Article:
Last Sunday morning–a week late due to a winter-weather delay–the West Bottoms of Kansas City saw the arrival of about 750 runners for the KC version of the Great Plains 10K. I signed up for that race in order to give myself an intermediate goal before the April 11 Rock the Parkway half marathon.
The goal was simple: finish the 10K course in less than 54 minutes. A time of 53:39 would have been great. That’s a pace of about 8:45 per mile. I knew I could do it. In reality, I had done it with a fair margin to spare the previous week on a treadmill. Sure, a treadmill is not a city street, but I believed that the thrill of the race would make up for whatever advantage the machine gave.
After three miles, I was fairly certain that I would not make my goal, but I pressed on. When I passed the five-mile marker, I had something like 8:30 to complete the last 1.2 miles. It wasn’t going to happen. I wound up crossing the finish line at 55:59, two minutes late to my party.
It bummed me out, I must confess. I went to church and sat through service, but my heart was out on the streets of Kansas City, trying to understand why I had failed. †Unlike my failed attempt to achieve a personal best in the 5K, I had not gone out too fast. I covered the first mile in 8:30, which was just about perfect. On Monday, I went out for an easy recovery run. The first mile of that route–that easy paced route–I finished in 8:15. In fact, on that Monday, I did a mixed run and walk of five miles at a pace just slightly slower than my Sunday morning disappointment.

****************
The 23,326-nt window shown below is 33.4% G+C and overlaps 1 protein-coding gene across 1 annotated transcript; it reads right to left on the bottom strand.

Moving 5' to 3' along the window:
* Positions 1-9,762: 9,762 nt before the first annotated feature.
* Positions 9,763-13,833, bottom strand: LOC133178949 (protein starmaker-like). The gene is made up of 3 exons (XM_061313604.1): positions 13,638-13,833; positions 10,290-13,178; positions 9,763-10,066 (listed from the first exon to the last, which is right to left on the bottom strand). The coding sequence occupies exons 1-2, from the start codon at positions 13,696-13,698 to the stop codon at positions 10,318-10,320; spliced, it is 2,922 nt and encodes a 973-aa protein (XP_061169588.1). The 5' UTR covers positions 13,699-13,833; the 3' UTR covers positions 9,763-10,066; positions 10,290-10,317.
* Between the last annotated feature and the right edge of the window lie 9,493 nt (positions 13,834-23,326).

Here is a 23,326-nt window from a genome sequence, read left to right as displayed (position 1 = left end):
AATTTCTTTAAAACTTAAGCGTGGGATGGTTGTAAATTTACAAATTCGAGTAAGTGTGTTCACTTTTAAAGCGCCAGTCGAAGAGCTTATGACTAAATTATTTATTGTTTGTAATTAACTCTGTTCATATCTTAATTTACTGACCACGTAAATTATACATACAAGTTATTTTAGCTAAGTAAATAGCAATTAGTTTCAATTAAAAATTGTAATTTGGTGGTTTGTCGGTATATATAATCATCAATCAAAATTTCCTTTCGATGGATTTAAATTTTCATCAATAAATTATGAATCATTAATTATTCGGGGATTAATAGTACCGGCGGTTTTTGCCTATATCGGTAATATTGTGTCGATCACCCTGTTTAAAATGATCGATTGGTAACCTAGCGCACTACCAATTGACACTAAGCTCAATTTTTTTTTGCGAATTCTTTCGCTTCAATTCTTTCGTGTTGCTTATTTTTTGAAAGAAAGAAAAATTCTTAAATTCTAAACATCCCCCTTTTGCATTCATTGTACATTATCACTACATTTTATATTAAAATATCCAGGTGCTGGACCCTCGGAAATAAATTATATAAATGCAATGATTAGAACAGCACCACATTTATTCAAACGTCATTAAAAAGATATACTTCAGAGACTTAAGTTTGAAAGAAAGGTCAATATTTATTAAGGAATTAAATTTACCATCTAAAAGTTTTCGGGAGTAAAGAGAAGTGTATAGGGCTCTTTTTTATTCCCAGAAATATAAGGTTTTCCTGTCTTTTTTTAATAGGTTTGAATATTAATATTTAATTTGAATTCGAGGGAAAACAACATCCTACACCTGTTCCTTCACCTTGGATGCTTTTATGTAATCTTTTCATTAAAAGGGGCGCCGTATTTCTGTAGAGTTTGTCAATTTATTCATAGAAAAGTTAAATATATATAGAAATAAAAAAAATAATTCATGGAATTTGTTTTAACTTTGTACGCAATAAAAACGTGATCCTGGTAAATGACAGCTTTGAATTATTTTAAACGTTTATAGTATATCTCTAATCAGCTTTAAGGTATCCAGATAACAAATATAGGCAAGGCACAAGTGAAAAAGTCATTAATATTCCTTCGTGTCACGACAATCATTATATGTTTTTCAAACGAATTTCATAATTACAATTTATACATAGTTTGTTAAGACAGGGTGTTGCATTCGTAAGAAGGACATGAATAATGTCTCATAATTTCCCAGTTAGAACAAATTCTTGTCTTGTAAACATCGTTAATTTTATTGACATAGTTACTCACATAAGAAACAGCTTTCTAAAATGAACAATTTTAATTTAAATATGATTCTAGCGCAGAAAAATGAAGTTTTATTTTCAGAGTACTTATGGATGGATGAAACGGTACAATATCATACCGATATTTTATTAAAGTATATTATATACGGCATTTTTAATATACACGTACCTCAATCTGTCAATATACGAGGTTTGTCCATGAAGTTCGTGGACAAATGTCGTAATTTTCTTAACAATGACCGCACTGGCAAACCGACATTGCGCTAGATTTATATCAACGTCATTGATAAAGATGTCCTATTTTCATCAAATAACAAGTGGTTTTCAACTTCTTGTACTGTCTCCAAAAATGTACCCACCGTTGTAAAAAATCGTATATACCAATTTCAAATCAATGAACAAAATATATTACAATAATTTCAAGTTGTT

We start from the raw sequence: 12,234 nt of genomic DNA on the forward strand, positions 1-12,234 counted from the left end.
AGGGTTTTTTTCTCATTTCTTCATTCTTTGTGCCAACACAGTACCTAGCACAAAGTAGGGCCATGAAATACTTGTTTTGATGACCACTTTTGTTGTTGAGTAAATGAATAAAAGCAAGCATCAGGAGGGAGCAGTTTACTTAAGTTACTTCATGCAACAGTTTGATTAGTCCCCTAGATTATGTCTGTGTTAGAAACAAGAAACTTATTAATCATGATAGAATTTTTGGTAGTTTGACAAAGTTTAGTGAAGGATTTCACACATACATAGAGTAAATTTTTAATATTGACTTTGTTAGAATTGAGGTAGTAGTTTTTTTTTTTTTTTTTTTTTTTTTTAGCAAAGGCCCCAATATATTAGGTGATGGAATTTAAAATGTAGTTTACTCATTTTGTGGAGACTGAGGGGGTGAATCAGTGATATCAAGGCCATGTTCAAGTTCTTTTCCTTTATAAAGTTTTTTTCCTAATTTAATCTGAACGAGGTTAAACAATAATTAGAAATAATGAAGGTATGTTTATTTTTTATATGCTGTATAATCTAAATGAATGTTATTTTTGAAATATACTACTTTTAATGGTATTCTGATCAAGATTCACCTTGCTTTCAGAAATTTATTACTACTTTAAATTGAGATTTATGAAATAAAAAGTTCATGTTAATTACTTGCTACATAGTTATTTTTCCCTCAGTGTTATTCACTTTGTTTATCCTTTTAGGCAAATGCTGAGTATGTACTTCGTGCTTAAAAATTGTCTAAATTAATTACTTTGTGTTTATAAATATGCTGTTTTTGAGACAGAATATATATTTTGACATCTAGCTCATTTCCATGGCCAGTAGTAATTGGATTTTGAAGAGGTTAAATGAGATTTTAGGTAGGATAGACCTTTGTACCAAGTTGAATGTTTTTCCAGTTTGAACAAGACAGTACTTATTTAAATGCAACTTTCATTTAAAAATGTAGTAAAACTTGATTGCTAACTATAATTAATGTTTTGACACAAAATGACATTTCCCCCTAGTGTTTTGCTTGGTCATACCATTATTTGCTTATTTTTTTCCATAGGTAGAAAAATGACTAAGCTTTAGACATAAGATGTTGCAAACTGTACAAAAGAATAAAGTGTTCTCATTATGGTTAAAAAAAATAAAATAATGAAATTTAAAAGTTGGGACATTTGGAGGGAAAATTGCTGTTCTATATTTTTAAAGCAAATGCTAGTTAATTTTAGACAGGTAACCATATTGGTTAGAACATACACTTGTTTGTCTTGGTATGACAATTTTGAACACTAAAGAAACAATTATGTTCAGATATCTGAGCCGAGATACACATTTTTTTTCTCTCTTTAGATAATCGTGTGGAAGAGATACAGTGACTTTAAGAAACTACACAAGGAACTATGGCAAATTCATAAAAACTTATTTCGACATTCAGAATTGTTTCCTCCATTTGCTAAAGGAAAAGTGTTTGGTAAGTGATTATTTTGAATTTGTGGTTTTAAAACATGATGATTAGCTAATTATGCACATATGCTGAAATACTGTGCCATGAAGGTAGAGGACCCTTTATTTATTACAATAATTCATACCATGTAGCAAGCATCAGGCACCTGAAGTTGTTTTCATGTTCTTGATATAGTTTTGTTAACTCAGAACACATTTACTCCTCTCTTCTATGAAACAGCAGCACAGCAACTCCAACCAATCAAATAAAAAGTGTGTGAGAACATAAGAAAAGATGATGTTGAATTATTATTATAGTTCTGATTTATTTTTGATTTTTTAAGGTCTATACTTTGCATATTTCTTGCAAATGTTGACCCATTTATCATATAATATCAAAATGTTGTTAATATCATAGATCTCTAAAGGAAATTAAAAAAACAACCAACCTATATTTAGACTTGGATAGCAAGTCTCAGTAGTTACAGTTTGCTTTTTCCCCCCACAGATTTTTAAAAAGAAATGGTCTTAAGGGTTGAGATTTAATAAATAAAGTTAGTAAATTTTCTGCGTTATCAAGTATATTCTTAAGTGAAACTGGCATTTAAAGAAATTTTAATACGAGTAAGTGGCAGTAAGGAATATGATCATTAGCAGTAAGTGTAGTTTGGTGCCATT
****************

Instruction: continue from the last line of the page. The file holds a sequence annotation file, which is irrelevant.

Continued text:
As I turned this riddle over in my mind, blaming bad fueling, insufficient or excessive sleep, a headwind, or–every runner’s favorite–my shoes, I realized the folly of the entire affair. In fact, as I thought about that aggravating 10K, it occurred to me that I had 10,000 reasons not to be aggravated.
Do you have that Matt Redman song playing in your head yet? “Bless the Lord, O my soul. O my soul, worship His holy name.” That’s the song that played for me as I started to put these thoughts together. The first verse of that song seems especially pertinent.
The sun comes up, it’s a new day dawning
It’s time to sing Your song again
Whatever may pass, and whatever lies before me
Let me be singing when the evening comes
Do I believe those things? †If I can allow a poor run to dampen my spirit, then I don’t believe I’m actually paying much attention to God’s holy name. “Whatever may pass,” the song says. That means that no matter how much I wanted to achieve that goal, I still should have been singing when the evening came.
Goals are worthwhile. Working toward a goal is a solid of making the most of our opportunities on this earth, but allowing a goal to separate me from the Creator of the Universe is just as surely an act of idolatry as is bowing down before a statue.